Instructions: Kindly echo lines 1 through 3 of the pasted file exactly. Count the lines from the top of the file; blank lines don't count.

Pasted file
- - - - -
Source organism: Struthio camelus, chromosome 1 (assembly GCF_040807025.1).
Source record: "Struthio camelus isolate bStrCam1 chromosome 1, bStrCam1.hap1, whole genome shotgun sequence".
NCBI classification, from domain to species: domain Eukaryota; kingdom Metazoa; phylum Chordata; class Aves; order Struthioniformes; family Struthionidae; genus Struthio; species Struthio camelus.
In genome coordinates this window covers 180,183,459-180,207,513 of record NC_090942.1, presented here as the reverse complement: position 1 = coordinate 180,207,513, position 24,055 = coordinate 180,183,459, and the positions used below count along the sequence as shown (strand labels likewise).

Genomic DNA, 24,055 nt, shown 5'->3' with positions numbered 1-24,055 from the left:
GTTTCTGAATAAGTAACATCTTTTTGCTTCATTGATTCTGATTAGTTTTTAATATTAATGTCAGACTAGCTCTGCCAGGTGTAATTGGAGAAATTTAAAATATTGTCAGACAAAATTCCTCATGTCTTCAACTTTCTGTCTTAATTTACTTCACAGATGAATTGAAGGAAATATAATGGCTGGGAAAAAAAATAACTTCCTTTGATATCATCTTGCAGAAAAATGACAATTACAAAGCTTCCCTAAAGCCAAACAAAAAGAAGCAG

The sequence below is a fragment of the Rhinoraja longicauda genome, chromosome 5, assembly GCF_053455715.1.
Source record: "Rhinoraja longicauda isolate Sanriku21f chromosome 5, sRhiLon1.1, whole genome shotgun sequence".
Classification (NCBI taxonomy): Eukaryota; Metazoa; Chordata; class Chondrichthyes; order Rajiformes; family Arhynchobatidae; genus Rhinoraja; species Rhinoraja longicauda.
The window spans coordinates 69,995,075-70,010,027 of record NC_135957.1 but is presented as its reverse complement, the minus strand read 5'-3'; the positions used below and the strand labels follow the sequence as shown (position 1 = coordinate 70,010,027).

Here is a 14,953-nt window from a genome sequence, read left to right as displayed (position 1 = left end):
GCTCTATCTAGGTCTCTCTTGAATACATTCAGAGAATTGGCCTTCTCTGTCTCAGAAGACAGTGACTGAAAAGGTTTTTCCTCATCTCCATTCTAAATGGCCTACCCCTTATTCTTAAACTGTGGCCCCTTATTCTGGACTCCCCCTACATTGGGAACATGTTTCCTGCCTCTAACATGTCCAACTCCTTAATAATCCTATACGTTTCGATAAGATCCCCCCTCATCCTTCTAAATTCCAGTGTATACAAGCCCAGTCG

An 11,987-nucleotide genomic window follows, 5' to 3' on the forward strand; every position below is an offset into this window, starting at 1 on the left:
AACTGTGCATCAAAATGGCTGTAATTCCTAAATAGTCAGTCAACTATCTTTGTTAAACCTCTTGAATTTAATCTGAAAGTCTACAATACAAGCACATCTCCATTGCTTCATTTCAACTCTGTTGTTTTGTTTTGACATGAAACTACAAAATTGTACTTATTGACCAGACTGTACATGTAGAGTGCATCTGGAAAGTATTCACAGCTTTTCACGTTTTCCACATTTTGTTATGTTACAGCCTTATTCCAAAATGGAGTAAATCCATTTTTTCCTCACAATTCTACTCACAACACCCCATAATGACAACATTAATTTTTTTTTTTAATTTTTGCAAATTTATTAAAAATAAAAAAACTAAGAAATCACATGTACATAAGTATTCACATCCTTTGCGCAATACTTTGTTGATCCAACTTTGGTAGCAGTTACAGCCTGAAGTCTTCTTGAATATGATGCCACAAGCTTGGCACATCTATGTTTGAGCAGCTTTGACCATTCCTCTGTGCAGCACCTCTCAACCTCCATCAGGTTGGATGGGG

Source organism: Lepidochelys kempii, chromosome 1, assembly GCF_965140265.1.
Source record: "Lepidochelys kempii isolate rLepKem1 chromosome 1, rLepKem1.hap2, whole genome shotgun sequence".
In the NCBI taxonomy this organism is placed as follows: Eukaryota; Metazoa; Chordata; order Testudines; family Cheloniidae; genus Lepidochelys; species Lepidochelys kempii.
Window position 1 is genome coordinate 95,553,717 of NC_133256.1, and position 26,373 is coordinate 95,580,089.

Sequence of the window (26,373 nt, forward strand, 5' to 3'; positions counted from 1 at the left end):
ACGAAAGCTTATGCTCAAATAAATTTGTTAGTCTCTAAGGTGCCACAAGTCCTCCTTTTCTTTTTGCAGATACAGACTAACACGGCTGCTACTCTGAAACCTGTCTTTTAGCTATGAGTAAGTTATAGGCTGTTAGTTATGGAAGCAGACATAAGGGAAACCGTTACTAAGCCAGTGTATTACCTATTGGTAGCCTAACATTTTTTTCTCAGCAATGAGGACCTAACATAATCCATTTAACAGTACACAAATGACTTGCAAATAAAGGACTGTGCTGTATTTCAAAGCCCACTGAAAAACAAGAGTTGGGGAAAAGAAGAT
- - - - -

Source organism: Struthio camelus, chromosome 1 (assembly GCF_040807025.1).
Source record: "Struthio camelus isolate bStrCam1 chromosome 1, bStrCam1.hap1, whole genome shotgun sequence".
NCBI classification, from domain to species: domain Eukaryota; kingdom Metazoa; phylum Chordata; class Aves; order Struthioniformes; family Struthionidae; genus Struthio; species Struthio camelus.